Data analysis has an image problem. Despite the fact that data collection is priority one, regardless of how common “big data” buzzwords have gotten, and setting aside all the calls for data-centric decision making… The boots on the ground, those of us who manage this analysis daily, have a problem.
Talk to any procurement leader in an international company and you’ll hear some common issues being raised. The lure of technology (especially big data and AI) and dangled carrots of opportunity to digitally transform the whole procurement function are all great but hard facts are getting in the way.
With the popularization (and even consumerization) of cloud computing, the as-a-Service (-aaS) business model has emerged as the predominant choice for enterprise software. The ability to bundle core software with value-added features and services for an ongoing fee has proven valuable for vendors and customers alike. As-a-Service delivery of software (SaaS), platforms (PaaS), and infrastructure (IaaS) are now common market offerings, while other examples including communications (CaaS), databases (DBaaS), and networks (NaaS) are emerging as viable business models.
Automation and Artificial Intelligence, terms that generate both controversy and wonder, have established themselves as critical elements of our future. Not everyone is pleased by this; the looming prospect of a sci-fi world has engendered fear and reluctance throughout the workforce.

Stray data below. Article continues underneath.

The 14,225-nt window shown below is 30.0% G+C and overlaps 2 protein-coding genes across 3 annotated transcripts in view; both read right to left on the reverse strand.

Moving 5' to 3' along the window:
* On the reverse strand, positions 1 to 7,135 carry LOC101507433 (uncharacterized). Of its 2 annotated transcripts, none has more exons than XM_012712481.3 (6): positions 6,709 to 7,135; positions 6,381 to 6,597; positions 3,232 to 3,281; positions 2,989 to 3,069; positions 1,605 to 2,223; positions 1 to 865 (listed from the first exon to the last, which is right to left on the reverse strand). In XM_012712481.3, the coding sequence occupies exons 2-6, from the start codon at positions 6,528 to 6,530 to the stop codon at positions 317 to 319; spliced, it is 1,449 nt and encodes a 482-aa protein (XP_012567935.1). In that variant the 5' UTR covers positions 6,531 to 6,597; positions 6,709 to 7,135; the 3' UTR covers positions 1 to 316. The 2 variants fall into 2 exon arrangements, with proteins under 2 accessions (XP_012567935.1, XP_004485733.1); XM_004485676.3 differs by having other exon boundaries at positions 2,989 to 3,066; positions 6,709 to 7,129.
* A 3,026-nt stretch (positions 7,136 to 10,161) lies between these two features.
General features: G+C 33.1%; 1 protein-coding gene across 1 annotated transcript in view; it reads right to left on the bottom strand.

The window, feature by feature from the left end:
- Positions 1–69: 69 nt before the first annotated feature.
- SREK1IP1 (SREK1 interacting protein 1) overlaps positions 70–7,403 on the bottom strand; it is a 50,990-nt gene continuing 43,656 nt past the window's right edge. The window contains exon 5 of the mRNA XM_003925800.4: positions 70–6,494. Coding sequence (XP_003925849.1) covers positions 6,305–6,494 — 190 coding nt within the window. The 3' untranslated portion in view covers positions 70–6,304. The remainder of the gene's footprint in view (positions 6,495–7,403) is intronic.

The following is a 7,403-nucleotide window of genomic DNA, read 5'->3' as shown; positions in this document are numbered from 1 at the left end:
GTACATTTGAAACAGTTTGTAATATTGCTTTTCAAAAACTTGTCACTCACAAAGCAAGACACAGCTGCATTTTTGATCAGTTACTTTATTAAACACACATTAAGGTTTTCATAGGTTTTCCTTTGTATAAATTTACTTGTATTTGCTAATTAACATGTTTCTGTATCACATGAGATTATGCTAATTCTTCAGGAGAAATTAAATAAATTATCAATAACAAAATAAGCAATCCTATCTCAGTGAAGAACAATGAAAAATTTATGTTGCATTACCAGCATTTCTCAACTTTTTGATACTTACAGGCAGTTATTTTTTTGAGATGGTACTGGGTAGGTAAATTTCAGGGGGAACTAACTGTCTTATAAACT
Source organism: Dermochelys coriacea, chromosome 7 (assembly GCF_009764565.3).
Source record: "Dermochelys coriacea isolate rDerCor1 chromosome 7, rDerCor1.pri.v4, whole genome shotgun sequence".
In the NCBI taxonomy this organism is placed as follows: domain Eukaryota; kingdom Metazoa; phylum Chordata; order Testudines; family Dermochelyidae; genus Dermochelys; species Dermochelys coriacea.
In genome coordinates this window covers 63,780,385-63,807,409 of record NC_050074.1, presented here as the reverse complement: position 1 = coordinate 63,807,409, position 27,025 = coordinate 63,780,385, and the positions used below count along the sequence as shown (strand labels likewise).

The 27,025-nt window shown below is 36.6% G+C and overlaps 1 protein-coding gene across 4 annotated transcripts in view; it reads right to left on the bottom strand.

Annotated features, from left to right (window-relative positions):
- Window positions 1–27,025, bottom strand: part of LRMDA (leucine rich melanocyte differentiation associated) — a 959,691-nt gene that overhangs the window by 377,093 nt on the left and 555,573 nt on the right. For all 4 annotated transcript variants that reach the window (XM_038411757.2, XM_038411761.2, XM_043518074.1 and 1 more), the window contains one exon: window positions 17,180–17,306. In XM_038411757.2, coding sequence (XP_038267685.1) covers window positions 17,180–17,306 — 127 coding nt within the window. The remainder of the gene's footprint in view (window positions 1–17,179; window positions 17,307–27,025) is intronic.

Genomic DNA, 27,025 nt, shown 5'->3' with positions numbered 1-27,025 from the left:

When working with transformation advisory clients, we often talk about the role of procurement and the need to change how they are perceived within the organization. Changing stakeholder perceptions is not an easy task, nor does it happen overnight.
So where do we begin? Stakeholder relationship management.
To effectively and efficiently run a business, you need two simple elements – someone to spend the money and something to spend the money on. In other words, your stakeholders and your suppliers. There are many other complexities to be ironed out, like where the money comes from (revenue) and who assigns the authority to spend it (governance). Procurement acts as the liaison in this process, serving as the key intermediary between stakeholders and the suppliers.
If you have heard a lot about blockchain but don't really know what it is, you're not alone. The success of Bitcoin and other cryptocurrencies has given blockchain a major leap forward. But cryptocurrencies aren't the only place where blockchain technology makes itself useful. It can completely disrupt procurement and supply chain operations. First, however, it's important to have a bird's eye view of blockchain.
The ‘app boom’ is widely recognized to be slowing as we approach the half way mark of 2017. Success stories such as Snapchat and Uber remain (in terms of continued, steep growth), but the aggregate growth in the app market has started to decline for the first time Apple introduced the App Store in 2008. The truth is, most people have already downloaded all the apps they need. The market is already saturated with apps that satisfy our basic needs: travel/directions, calendars, messaging, social media, gaming, news, weather, etc. This fact is well known by tech giants such as Facebook and their eyes are already on the next opportunity: bot technology.